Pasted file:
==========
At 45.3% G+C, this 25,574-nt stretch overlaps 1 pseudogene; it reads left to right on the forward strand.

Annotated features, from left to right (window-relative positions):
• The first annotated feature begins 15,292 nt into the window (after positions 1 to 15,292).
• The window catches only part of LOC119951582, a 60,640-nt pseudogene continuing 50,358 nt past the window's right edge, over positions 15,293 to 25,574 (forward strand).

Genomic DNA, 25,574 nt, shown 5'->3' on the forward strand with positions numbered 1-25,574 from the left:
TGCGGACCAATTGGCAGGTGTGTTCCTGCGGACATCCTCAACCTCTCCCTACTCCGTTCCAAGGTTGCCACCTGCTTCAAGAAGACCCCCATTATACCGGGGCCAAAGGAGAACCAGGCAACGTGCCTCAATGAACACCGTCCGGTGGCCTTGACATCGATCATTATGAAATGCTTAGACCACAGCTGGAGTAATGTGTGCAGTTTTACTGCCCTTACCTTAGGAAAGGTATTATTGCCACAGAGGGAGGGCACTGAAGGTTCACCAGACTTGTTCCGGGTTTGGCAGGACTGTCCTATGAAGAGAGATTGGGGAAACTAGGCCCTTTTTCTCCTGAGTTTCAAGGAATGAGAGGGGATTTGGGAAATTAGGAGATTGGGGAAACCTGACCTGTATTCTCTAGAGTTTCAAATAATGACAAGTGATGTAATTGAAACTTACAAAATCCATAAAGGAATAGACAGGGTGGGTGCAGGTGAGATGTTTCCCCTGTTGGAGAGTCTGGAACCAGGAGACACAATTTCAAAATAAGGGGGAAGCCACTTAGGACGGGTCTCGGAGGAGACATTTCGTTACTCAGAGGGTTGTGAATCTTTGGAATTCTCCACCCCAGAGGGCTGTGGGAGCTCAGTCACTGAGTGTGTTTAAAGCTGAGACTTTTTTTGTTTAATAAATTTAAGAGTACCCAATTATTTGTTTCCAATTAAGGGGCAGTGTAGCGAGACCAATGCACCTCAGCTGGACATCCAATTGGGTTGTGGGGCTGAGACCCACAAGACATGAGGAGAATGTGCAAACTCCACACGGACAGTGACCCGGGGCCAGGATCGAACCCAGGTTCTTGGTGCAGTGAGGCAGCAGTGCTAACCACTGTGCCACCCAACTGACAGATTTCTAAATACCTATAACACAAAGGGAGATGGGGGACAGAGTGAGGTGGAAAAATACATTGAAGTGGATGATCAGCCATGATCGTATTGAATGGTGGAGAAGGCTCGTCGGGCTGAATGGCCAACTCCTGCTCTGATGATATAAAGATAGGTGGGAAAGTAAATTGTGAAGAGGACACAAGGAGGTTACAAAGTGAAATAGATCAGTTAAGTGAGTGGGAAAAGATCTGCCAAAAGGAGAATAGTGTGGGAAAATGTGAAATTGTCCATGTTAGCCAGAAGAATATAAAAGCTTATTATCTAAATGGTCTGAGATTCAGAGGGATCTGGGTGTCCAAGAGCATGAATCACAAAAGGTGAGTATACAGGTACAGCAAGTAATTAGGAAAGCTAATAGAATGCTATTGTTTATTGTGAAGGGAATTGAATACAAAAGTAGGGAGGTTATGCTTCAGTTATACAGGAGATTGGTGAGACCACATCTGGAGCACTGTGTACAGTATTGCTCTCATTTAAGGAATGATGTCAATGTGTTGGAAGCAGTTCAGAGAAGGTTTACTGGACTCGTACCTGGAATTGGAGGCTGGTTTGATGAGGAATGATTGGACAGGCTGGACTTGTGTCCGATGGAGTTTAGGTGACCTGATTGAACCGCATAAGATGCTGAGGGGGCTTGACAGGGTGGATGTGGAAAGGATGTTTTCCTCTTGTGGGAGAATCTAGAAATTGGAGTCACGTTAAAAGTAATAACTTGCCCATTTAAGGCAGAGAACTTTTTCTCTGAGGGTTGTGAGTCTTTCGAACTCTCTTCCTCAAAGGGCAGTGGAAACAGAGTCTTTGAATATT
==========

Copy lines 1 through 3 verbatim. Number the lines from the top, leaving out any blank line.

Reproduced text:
At 45.3% G+C, this 25,574-nt stretch overlaps 1 pseudogene; it reads left to right on the forward strand.

Annotated features, from left to right (window-relative positions):
• The first annotated feature begins 15,292 nt into the window (after positions 1 to 15,292).